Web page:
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Four Steps for Dealing with Hostile Journalists

Four Steps for Dealing with Hostile Journalists

Posted by lukebuesnal in on 3 June, 2016

By Luke Buesnel

The media are reporting the mass exodus of MPs under Prime Minister Malcolm Turnbull’s tenure as scandalous. Indeed, some have been but most are not.

Could your business cope with losing key personnel quickly like this? Or would it cripple your productivity and stifle plans?

Losing a number of employees in a short span of time could look like a crisis to the outside world. It could flag to investors or customers warning signs – “don’t engage them, huge turnover of staff. They can’t be trusted…”

The truth is often more simple, sometimes people just move and seek other opportunities.

Of course that doesn’t stop the media baying for blood on occasion, they like to claim a scalp.

If the media do decide to attack, how should you respond?

Applying these four tips will give you confidence when dealing with the media:

  • Research: Never agree to a media interview on the spot, organise an alternative time. Ask journalists the topics they wish to cover and find as much information you can on it beforehand. Going into an interview blind is disastrous. Remember though, journalists won’t give you all the topics they wish to discuss, expect the odd curveball.

Journalists understand you’re busy and time poor. In a “crisis” situation, they want you more than you want them and will be prepared to be lenient in order to secure an interview with you.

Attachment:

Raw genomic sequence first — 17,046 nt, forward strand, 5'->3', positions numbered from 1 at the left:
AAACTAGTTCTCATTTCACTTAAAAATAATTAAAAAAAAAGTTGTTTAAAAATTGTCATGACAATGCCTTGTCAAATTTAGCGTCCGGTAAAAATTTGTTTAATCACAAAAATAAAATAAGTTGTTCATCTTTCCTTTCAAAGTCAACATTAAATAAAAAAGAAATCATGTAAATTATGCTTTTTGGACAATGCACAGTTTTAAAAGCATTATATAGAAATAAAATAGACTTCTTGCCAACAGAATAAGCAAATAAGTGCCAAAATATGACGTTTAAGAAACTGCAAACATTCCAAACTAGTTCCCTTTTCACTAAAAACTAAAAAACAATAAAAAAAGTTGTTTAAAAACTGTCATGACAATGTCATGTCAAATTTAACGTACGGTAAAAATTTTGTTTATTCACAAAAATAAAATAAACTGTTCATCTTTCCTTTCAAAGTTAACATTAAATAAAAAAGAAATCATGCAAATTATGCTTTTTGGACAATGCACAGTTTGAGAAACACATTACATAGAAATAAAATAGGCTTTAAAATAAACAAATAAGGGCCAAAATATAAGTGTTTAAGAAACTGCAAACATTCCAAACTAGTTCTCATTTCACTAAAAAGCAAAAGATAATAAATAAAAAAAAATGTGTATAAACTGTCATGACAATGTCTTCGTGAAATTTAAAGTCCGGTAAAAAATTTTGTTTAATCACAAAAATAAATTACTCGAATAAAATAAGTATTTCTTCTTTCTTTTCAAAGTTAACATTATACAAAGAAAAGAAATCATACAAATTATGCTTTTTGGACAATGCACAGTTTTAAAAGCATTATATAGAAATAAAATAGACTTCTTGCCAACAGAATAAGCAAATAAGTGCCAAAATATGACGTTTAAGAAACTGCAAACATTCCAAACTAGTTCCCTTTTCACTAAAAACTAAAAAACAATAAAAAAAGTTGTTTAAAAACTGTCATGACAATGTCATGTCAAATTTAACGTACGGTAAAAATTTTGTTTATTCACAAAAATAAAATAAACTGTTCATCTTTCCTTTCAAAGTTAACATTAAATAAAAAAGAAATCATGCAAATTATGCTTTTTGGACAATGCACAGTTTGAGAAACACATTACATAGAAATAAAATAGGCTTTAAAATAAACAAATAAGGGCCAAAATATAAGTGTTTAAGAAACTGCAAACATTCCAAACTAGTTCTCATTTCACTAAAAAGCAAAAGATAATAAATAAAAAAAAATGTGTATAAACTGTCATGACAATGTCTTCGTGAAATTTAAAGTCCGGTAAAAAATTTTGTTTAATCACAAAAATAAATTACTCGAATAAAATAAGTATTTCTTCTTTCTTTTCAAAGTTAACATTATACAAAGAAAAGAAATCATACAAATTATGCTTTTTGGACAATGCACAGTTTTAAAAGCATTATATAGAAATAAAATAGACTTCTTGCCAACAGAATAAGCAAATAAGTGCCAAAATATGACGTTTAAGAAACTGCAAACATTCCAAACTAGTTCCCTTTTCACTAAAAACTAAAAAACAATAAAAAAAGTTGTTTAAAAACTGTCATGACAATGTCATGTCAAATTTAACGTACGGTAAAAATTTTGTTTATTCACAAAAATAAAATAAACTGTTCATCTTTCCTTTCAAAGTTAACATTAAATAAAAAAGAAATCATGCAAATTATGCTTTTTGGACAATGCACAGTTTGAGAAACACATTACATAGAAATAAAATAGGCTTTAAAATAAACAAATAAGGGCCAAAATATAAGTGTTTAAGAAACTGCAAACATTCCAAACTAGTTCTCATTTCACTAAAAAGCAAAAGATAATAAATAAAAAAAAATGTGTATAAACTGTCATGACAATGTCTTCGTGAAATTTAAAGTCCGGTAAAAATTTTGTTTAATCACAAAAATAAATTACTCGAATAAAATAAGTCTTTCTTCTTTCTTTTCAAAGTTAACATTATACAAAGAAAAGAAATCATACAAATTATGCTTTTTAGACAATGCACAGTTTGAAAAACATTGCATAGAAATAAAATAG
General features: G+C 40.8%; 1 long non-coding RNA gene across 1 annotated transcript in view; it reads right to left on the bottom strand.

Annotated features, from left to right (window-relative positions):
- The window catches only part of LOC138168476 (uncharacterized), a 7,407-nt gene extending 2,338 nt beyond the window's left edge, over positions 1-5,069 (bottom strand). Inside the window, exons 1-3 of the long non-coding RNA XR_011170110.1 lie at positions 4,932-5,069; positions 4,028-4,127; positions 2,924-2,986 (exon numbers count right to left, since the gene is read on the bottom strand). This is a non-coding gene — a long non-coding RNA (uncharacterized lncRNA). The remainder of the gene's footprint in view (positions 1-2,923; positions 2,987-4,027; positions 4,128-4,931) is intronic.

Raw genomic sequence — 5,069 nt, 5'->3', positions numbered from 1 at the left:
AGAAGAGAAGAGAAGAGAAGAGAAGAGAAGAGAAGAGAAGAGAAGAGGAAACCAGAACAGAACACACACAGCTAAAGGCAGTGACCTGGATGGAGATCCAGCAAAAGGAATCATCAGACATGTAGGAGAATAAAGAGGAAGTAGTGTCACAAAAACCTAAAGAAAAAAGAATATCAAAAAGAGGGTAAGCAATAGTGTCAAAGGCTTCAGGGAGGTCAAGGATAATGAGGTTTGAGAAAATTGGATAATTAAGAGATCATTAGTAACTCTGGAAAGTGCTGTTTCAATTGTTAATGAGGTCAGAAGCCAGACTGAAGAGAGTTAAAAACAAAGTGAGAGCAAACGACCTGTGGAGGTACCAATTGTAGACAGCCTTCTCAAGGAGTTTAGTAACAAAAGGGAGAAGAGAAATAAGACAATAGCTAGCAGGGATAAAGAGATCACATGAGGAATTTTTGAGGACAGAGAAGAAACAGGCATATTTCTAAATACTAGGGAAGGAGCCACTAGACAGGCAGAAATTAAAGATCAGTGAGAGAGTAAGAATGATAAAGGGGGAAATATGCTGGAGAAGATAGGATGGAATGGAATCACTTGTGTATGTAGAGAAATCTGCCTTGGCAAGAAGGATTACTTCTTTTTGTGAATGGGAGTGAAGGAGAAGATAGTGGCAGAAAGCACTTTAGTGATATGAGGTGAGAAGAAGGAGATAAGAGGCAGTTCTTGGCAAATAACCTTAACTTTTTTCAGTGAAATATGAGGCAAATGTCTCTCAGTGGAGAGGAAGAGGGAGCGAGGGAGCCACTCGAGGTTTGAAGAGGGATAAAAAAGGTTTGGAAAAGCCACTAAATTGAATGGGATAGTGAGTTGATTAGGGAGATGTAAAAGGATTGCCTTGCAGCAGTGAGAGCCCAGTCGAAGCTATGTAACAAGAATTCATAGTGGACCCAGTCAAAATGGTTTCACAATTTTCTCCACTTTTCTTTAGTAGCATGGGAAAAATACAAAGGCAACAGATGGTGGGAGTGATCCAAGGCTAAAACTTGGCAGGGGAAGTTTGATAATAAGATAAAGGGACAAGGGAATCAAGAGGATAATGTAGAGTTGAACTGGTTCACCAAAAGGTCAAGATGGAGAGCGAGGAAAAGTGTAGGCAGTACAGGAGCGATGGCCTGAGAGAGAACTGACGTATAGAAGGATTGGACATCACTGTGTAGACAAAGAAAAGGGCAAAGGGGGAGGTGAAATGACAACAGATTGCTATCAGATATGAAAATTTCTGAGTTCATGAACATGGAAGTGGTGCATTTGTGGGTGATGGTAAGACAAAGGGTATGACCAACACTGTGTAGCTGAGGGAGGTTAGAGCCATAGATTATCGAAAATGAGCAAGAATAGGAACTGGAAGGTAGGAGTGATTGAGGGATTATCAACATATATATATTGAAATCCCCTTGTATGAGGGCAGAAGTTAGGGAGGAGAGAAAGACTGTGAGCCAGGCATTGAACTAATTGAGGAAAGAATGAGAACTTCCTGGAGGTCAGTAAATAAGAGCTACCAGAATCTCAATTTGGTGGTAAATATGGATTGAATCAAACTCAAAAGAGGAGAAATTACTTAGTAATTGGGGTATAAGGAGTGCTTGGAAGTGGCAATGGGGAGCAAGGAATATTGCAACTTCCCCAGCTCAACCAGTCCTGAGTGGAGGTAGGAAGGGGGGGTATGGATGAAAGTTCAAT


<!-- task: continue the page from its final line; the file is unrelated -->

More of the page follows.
• Talking Points: Develop positive lines about your business, lines that can be spoken when dealing with journalists – address questions like: how are you fixing this crisis/why it’s not a crisis? Are your employees happy? Are you the best person to lead the team? You can refine the lines as you need to. Always rehearse them with colleagues before any media interview – practice makes perfect. When a camera is rolling, memory is never as good.

Build a narrative throughout your talking points – tell the story of your successes and anecdotes of political/business life. These make you seem human and can often shape the interview in a more positive light.

  • Consistent Messaging: Sing from the same hymn book – one message per answer. If more than one person is addressing the media make sure you say the same thing. Inconsistent messaging gives journalists the ability to pick holes in your statements – stay on message, one message.

Consistent message delivery makes it difficult for journalists to tangle your words, misquote or trap you in questioning.

  • Fight back: If you think you’re being unfairly treated by journalists, say so. They play games in order to get you uncomfortable and pressure you into making statements you don’t wish too. If journalists say “statistics reveal”, “it’s being suggested that…” ask for more information – what statistics? Who’s suggesting it? – Chances are it’s a ploy to get you to comment. Don’t be afraid of the silence – if you are confident in your answer stop and wait for the next question – it’s incumbent on journalists to fill the silence not you. Filling the silence with meaningless words will get you into a pickle.

Fighting back is a respect issue and it applies both ways. Journalists will cool their questioning if they see you’re no push-over. You are not allowed, however, to be arrogant or aggressive in your answers. That’s simply bad PR on your behalf.

Dealing with the media is a skill learnt, often through mistakes. Journalists call when you least expect it or when you don’t want them to. Implement these steps so you’re primed, ready to go when your moment arrives.

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